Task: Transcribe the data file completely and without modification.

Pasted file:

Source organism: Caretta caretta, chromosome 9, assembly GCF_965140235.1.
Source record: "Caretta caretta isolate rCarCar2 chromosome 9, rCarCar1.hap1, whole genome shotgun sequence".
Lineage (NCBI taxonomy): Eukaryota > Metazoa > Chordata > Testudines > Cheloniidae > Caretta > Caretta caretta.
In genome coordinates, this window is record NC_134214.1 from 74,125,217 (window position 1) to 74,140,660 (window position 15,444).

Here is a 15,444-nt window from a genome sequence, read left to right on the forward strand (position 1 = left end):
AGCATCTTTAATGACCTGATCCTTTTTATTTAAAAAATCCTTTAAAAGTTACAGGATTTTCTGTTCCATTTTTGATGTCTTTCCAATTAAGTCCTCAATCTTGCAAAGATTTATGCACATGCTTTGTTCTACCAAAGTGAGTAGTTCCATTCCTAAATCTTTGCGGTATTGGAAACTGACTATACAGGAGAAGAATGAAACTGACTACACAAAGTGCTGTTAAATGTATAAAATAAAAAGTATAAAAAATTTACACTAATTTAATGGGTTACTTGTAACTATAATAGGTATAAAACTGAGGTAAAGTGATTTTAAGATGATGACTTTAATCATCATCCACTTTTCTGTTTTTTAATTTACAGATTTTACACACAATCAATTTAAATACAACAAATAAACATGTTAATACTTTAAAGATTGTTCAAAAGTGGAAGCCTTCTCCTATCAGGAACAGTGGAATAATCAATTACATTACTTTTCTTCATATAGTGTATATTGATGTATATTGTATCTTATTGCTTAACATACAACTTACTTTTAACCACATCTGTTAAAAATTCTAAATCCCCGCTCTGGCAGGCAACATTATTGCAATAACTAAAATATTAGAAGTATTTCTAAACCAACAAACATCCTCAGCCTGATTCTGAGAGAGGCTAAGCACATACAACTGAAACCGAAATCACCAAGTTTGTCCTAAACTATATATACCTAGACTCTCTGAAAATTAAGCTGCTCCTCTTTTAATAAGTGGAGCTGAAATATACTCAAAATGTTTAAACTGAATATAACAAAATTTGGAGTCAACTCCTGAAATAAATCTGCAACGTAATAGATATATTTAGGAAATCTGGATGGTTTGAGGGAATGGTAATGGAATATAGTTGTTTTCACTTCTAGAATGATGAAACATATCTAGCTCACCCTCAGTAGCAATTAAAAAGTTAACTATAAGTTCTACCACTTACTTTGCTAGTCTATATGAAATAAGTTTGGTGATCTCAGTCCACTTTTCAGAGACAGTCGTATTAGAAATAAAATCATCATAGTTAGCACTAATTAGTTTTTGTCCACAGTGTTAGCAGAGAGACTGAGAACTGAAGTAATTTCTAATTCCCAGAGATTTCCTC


Source organism: Caretta caretta, chromosome 9, assembly GCF_965140235.1.
Source record: "Caretta caretta isolate rCarCar2 chromosome 9, rCarCar1.hap1, whole genome shotgun sequence".
Lineage (NCBI taxonomy): Eukaryota > Metazoa > Chordata > Testudines > Cheloniidae > Caretta > Caretta caretta.
In genome coordinates, this window is record NC_134214.1 from 74,125,217 (window position 1) to 74,140,660 (window position 15,444).

Here is a 15,444-nt window from a genome sequence, read left to right on the forward strand (position 1 = left end):
AGCATCTTTAATGACCTGATCCTTTTTATTTAAAAAATCCTTTAAAAGTTACAGGATTTTCTGTTCCATTTTTGATGTCTTTCCAATTAAGTCCTCAATCTTGCAAAGATTTATGCACATGCTTTGTTCTACCAAAGTGAGTAGTTCCATTCCTAAATCTTTGCGGTATTGGAAACTGACTATACAGGAGAAGAATGAAACTGACTACACAAAGTGCTGTTAAATGTATAAAATAAAAAGTATAAAAAATTTACACTAATTTAATGGGTTACTTGTAACTATAATAGGTATAAAACTGAGGTAAAGTGATTTTAAGATGATGACTTTAATCATCATCCACTTTTCTGTTTTTTAATTTACAGATTTTACACACAATCAATTTAAATACAACAAATAAACATGTTAATACTTTAAAGATTGTTCAAAAGTGGAAGCCTTCTCCTATCAGGAACAGTGGAATAATCAATTACATTACTTTTCTTCATATAGTGTATATTGATGTATATTGTATCTTATTGCTTAACATACAACTTACTTTTAACCACATCTGTTAAAAATTCTAAATCCCCGCTCTGGCAGGCAACATTATTGCAATAACTAAAATATTAGAAGTATTTCTAAACCAACAAACATCCTCAGCCTGATTCTGAGAGAGGCTAAGCACATACAACTGAAACCGAAATCACCAAGTTTGTCCTAAACTATATATACCTAGACTCTCTGAAAATTAAGCTGCTCCTCTTTTAATAAGTGGAGCTGAAATATACTCAAAATGTTTAAACTGAATATAACAAAATTTGGAGTCAACTCCTGAAATAAATCTGCAACGTAATAGATATATTTAGGAAATCTGGATGGTTTGAGGGAATGGTAATGGAATATAGTTGTTTTCACTTCTAGAATGATGAAACATATCTAGCTCACCCTCAGTAGCAATTAAAAAGTTAACTATAAGTTCTACCACTTACTTTGCTAGTCTATATGAAATAAGTTTGGTGATCTCAGTCCACTTTTCAGAGACAGTCGTATTAGAAATAAAATCATCATAGTTAGCACTAATTAGTTTTTGTCCACAGTGTTAGCAGAGAGACTGAGAACTGAAGTAATTTCTAATTCCCAGAGATTTCCTC